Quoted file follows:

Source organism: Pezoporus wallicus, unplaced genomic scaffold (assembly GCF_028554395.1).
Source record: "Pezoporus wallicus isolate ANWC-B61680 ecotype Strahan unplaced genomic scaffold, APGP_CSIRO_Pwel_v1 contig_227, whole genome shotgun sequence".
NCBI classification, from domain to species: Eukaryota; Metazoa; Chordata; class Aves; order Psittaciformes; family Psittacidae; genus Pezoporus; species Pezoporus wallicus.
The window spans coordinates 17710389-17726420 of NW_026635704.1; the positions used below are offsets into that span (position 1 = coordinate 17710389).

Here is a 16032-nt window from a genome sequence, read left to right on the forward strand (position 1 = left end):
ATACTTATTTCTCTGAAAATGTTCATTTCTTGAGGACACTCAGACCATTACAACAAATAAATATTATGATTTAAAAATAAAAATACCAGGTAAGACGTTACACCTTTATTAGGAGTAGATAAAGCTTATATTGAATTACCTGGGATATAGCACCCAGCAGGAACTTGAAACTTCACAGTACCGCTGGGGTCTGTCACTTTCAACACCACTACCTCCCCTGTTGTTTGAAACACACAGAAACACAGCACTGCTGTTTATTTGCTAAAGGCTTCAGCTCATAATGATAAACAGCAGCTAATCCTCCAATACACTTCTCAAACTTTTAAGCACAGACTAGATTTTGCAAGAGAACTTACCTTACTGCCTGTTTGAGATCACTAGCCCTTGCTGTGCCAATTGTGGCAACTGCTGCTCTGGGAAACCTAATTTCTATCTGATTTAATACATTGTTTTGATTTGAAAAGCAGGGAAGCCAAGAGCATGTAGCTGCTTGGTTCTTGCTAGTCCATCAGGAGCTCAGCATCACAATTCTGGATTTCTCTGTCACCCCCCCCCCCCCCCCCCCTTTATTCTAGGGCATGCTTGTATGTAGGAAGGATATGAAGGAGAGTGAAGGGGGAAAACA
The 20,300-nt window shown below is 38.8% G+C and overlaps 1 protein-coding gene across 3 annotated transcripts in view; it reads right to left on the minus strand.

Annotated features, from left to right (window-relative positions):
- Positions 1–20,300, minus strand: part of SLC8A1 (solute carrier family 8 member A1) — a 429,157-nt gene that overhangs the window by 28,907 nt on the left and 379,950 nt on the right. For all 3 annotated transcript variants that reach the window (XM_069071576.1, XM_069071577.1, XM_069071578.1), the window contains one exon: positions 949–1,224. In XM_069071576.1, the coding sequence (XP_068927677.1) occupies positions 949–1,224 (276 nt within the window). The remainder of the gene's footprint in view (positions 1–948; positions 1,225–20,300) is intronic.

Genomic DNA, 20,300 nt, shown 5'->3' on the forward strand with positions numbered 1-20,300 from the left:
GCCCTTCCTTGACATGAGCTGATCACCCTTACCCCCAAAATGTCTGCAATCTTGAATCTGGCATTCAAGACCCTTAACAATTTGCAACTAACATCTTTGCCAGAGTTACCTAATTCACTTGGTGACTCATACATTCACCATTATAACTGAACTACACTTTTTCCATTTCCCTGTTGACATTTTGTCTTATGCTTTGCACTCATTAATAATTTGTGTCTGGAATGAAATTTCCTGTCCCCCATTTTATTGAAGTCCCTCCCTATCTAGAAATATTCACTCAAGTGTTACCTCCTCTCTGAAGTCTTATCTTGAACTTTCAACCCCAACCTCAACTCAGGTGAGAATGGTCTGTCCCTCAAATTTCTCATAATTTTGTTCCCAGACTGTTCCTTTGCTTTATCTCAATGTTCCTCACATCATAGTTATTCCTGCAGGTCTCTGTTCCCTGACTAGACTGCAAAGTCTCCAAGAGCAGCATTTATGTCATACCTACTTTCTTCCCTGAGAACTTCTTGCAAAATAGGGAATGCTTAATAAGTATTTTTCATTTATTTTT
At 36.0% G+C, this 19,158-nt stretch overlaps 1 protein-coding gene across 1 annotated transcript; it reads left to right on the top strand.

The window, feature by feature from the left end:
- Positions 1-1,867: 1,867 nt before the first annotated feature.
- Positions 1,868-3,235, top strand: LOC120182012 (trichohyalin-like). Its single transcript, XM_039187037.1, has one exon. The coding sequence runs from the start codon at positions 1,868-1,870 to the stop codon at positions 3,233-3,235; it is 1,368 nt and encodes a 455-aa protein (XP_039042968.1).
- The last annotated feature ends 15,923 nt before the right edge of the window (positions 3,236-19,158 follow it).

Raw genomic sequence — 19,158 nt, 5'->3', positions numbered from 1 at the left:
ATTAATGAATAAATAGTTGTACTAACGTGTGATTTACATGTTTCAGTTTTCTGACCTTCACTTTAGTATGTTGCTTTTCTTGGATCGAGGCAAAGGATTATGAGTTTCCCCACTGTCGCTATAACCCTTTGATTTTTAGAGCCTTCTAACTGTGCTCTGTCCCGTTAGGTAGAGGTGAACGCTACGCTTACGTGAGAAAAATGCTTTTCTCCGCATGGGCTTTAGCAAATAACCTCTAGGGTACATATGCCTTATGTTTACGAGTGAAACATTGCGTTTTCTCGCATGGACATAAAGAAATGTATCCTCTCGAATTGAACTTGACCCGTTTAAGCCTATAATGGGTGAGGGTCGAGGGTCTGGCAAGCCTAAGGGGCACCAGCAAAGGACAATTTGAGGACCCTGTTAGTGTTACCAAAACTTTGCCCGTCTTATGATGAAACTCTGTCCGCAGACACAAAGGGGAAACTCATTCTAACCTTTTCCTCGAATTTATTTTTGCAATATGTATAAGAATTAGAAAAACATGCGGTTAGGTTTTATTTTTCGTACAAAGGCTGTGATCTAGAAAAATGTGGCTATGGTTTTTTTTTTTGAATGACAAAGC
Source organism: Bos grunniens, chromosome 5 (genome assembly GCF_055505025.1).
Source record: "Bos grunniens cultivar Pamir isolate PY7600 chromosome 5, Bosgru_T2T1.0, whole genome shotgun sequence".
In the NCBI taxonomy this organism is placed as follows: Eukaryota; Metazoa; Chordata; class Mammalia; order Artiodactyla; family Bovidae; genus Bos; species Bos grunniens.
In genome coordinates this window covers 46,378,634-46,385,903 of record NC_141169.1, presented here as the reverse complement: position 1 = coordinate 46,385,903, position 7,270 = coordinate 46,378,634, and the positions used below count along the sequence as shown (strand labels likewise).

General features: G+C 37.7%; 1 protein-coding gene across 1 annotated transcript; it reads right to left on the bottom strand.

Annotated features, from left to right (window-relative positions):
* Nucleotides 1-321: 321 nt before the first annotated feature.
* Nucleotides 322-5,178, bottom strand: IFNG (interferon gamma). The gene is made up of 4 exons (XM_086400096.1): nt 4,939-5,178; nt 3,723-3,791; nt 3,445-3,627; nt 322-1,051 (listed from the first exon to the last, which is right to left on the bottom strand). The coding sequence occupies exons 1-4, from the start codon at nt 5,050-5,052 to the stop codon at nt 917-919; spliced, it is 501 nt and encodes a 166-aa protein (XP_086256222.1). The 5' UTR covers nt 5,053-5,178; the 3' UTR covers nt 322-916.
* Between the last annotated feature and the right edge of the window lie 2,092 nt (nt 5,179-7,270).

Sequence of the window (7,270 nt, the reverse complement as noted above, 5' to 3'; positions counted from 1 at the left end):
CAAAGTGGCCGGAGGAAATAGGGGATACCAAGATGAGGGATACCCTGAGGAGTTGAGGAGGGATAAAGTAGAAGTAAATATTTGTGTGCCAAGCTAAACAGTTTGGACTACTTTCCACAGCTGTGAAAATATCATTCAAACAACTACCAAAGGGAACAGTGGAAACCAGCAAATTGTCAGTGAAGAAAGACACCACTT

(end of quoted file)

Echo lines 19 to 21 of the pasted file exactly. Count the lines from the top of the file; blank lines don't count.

Source organism: Bos grunniens, chromosome 5 (genome assembly GCF_055505025.1).
Source record: "Bos grunniens cultivar Pamir isolate PY7600 chromosome 5, Bosgru_T2T1.0, whole genome shotgun sequence".
In the NCBI taxonomy this organism is placed as follows: Eukaryota; Metazoa; Chordata; class Mammalia; order Artiodactyla; family Bovidae; genus Bos; species Bos grunniens.